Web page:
Calling 911 with TDD or TTY

Please do not use the relay service for emergency 911 calls. Our 911 center is ready to handle your call.e911

Since 1992, 911 Centers were required by the Americans with Disabilities Act (ADA) to provide direct access to their services to those citizens who use a text telephone for their communications. Our center works diligently to comply with the requirements of the ADA and strives to serve our citizens with communication impairments more effectively. Through efforts such as this information site, we are trying to educate our citizens and employees in hopes that we can more effectively communicate with you - especially during an emergency. The tips provided here are not mandatory. These are tips that we feel will help us better serve you and your family. Our staff trains on TDD/TTY call handling every six months. They also perform TDD/TTY Test calls weekly. We are prepared for handling TDD/TTY calls.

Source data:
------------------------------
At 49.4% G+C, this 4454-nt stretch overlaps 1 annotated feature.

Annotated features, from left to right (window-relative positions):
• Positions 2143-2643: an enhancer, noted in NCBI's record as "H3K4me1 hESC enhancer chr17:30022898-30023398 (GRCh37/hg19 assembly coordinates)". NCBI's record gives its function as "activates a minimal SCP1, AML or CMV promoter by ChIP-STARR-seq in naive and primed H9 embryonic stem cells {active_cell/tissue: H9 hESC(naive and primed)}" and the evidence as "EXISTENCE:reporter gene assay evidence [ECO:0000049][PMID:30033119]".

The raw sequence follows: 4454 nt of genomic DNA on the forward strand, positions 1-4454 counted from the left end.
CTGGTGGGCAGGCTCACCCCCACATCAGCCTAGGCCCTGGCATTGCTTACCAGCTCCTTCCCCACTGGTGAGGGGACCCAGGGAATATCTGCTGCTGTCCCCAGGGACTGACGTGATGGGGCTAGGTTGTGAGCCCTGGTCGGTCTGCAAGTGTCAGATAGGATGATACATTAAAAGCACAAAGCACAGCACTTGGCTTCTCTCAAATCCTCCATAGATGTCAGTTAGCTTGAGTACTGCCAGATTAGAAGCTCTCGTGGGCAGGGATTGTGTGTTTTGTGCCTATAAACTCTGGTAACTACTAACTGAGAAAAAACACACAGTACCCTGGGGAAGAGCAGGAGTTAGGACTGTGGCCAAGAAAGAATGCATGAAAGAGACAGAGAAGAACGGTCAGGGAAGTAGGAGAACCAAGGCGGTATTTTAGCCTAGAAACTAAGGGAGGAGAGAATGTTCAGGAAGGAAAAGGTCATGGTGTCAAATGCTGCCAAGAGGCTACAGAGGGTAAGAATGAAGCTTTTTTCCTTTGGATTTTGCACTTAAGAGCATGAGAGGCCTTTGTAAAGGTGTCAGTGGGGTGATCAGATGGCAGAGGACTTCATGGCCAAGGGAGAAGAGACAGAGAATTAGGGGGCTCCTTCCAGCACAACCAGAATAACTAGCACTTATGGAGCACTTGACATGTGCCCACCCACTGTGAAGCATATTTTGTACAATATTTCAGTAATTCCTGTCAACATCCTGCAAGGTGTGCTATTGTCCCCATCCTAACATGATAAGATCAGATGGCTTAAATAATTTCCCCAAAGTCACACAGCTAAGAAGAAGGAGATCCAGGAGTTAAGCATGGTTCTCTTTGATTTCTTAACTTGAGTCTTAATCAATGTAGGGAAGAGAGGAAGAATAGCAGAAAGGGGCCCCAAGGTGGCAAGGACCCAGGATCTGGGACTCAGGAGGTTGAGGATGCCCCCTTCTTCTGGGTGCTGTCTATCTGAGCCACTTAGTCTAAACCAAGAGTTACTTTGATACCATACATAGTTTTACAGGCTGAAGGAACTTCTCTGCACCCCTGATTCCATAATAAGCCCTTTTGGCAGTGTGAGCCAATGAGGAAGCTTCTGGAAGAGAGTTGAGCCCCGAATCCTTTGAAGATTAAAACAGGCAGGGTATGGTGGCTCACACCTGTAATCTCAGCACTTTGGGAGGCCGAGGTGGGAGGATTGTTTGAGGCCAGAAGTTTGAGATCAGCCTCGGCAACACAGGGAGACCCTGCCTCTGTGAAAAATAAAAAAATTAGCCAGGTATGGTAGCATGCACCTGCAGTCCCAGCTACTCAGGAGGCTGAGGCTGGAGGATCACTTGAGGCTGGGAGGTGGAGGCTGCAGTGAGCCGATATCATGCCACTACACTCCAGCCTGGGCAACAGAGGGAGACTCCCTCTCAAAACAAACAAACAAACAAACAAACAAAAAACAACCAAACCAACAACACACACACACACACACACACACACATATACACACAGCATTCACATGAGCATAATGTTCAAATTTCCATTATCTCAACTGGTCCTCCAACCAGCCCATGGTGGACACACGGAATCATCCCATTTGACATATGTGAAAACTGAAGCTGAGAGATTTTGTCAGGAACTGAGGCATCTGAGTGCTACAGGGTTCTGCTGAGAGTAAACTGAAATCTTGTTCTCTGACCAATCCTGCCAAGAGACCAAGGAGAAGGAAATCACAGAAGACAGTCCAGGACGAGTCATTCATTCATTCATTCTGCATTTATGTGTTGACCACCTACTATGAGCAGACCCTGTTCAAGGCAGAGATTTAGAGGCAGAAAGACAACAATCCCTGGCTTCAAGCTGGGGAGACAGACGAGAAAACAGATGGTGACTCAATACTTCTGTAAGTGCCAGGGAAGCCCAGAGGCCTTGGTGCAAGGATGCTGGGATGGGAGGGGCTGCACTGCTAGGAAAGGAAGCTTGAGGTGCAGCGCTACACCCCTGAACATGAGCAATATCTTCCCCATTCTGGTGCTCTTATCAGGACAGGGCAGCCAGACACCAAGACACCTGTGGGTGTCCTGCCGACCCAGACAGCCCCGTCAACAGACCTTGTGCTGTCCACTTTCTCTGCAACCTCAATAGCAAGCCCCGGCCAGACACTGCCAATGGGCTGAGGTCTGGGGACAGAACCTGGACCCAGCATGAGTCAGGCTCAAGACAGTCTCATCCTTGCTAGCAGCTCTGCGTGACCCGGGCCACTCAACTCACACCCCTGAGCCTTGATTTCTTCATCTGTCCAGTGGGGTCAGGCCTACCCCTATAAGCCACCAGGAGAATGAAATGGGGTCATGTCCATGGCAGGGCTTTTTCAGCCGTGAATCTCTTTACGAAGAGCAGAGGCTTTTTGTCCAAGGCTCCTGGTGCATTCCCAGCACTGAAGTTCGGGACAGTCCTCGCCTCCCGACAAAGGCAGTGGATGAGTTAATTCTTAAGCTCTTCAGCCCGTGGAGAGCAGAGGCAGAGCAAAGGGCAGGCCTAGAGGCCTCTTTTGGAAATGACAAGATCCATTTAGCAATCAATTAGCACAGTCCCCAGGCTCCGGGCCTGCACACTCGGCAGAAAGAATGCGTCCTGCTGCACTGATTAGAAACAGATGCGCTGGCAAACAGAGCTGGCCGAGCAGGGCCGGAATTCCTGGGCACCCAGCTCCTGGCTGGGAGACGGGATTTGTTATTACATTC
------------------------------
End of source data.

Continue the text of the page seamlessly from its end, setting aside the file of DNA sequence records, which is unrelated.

Help Us Help You

Contact our office if you wish to offer assistance in establishing or reviewing our procedures for handling emergency TDD/TTY calls. We are always looking for new resources to provide additional training to the dispatcher in disability awareness. You may wish to volunteer to participate in a test call program. We welcome and encourage community involvement.

Special Tips

If your TDD/TTY allows you to program information into memory, program your address, phone number and name. If your machine does not have memory, it would be helpful if you hit some keys to signal you are using a TDD/TTY, however, this is not required as our equipment has automatic detection. When the dispatcher answers by sure to provide the address where help is needed, the nature of the problem, and the telephone number you are calling from. 

During an emergency, if you are in danger and need to leave your location, make sure you give the dispatcher your complete location prior to leaving. Once you reach safety, call back and tell the dispatcher you have successfully reached safety.

If you are not in danger, stay on the line until either help arrives or the dispatcher tells you that you may hang up. Emergency units will be dispatched immediately, however, the dispatcher may need to ask additional questions and follow the instructions the dispatcher provides.